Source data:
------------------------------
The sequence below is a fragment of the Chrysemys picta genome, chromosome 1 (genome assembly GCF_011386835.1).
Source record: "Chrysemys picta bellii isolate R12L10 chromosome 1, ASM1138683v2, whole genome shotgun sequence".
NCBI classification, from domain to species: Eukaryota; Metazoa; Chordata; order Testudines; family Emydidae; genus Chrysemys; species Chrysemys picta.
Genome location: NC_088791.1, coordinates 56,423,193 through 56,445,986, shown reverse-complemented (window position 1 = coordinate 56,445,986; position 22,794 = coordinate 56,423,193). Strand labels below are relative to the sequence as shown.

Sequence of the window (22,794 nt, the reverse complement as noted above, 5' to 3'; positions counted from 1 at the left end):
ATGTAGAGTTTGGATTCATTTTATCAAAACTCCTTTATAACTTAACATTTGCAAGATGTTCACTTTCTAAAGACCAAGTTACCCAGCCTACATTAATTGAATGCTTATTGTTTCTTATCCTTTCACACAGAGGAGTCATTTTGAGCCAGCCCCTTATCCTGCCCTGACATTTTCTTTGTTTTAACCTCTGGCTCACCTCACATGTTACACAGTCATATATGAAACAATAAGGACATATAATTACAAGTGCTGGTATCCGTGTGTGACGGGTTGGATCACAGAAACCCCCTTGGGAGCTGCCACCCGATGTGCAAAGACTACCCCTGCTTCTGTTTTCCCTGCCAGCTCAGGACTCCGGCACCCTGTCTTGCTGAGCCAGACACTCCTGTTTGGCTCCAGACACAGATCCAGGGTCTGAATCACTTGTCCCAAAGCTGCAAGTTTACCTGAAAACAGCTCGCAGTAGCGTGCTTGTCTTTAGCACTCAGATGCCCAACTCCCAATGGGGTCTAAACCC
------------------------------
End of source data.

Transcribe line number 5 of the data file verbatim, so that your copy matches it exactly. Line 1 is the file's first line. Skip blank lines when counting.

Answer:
Sequence of the window (22,794 nt, the reverse complement as noted above, 5' to 3'; positions counted from 1 at the left end):